General Jacqueline Van Ovost, USAF, U.S. Transportation Command

General Jacqueline Van Ovost, USAF

U.S. Transportation Command

Jacqueline Desiree Van Ovost was born in September 1965 in Arlington Heights, Illinois. She earned a Bachelor of Science in Aeronautical Engineering from the United States Air Force Academy. She graduated from the Air Force Test Pilot School. She also holds master’s degrees in mechanical engineering, military arts and sciences, and strategic studies from California State University, Fresno, Air Command and Staff College, and Air War College, respectively. She is a command pilot with more than 4,200 hours in more than 30 aircraft. 

Notable military assignments for Van Ovost include Vice Commander of the Air Force Expeditionary Center, Deputy Director for Politico-Military Affairs (Europe, NATO, Russia) in the Strategic Plans and Policy Directorate of the Joint Staff, Vice Director for the Joint Staff,  Director of Staff at Headquarters Air Force, and Deputy Commander of Air Mobility Command. She was deployed in both the Gulf War and War in Afghanistan.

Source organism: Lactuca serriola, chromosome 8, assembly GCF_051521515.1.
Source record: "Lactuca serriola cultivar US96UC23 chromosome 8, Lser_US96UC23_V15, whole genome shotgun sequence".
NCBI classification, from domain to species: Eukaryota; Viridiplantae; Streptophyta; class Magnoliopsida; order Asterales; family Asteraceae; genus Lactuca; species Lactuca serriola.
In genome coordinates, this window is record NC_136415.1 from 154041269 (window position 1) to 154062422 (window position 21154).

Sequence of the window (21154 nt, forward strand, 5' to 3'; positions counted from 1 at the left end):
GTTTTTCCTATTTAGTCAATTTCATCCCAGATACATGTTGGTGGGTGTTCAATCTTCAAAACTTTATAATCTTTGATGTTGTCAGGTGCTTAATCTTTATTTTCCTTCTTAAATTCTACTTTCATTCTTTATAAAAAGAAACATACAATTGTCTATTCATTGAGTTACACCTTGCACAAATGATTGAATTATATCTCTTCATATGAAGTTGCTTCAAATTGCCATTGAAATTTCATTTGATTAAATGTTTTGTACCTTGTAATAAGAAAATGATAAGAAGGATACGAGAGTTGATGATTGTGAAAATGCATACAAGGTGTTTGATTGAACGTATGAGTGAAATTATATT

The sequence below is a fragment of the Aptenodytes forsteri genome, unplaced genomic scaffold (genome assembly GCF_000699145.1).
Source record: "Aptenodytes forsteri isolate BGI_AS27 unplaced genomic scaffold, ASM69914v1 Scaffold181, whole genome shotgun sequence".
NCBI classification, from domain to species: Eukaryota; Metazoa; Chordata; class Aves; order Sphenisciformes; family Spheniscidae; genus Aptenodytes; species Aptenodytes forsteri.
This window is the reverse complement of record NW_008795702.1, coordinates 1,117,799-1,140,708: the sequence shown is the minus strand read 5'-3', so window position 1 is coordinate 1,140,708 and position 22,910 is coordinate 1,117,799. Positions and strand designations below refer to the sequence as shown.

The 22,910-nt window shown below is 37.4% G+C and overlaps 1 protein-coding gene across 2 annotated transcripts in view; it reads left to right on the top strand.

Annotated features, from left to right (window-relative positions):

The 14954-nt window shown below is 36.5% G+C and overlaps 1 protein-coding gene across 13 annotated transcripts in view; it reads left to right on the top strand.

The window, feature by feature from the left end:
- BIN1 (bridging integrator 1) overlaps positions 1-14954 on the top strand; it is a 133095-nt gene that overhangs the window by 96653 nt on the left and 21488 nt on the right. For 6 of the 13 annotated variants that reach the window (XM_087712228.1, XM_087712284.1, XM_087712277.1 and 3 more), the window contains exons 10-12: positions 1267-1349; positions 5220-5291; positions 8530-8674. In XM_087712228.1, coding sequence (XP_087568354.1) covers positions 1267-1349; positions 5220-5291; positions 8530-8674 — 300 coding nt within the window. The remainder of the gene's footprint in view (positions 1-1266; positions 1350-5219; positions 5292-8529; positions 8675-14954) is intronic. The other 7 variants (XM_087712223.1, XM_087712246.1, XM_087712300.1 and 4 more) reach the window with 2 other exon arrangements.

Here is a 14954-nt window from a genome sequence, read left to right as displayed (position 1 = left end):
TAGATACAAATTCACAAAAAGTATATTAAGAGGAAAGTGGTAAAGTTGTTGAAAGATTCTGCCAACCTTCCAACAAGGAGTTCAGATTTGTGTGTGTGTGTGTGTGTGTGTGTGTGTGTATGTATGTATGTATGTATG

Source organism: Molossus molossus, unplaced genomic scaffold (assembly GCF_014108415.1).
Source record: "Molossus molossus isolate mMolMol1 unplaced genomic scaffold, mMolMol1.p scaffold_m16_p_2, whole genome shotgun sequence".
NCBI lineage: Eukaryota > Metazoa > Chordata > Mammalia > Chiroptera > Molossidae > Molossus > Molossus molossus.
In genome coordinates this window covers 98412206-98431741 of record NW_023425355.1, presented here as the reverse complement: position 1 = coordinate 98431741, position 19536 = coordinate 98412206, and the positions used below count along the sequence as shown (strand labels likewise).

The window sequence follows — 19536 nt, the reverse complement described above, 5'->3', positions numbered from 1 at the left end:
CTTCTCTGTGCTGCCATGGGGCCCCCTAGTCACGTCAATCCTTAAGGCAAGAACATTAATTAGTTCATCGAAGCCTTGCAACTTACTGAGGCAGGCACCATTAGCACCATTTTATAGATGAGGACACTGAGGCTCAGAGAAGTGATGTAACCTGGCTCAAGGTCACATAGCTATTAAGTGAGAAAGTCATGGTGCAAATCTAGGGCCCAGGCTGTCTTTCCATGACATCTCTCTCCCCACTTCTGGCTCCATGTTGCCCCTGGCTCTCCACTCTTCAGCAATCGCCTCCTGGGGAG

President Biden nominated her to become commander of U.S. Transportation Command. She was confirmed by the Senate and assumed her post in October 2021. 

In the News…

Air Force General Jacqueline Van Ovost became only the second woman to lead one of the Pentagon’s 11 combatant commands, the multi-service organizations that spearhead America’s military operations around the world. 

During her confirmation hearings, she told the Senate Armed Services Committee that problems in moving household goods of U.S. troops underscored the need to finally outsource management of the moves to a private company. 

She testified that the U.S. Transport Command had to keep more than 900 companies updated on shifting health protection policies as they sent movers into military homes to pack or unload belongings amid COVID-19 outbreaks.

“Frankly, what we learned in COVID was that it really exacerbated the flaws that are in the current contract,” she said. 

A plan to shift military management of those companies and service members’ permanent change of station, or PCS, moves to a private company, or consortium, has been in the works for years, following widespread troop dissatisfaction. But a final contract remains stymied after bidders protested the initial awarding of a $19.9 billion contract last year.  

General Van Ovost said the military’s current system also makes it difficult to use movers’ capacity efficiently and keeps it from taking advantage of modern technology. She added that shifting to a single, multi-year contract with a company to manage the moves will make it easier to adopt up-to-date tech and hold movers accountable when necessary. 


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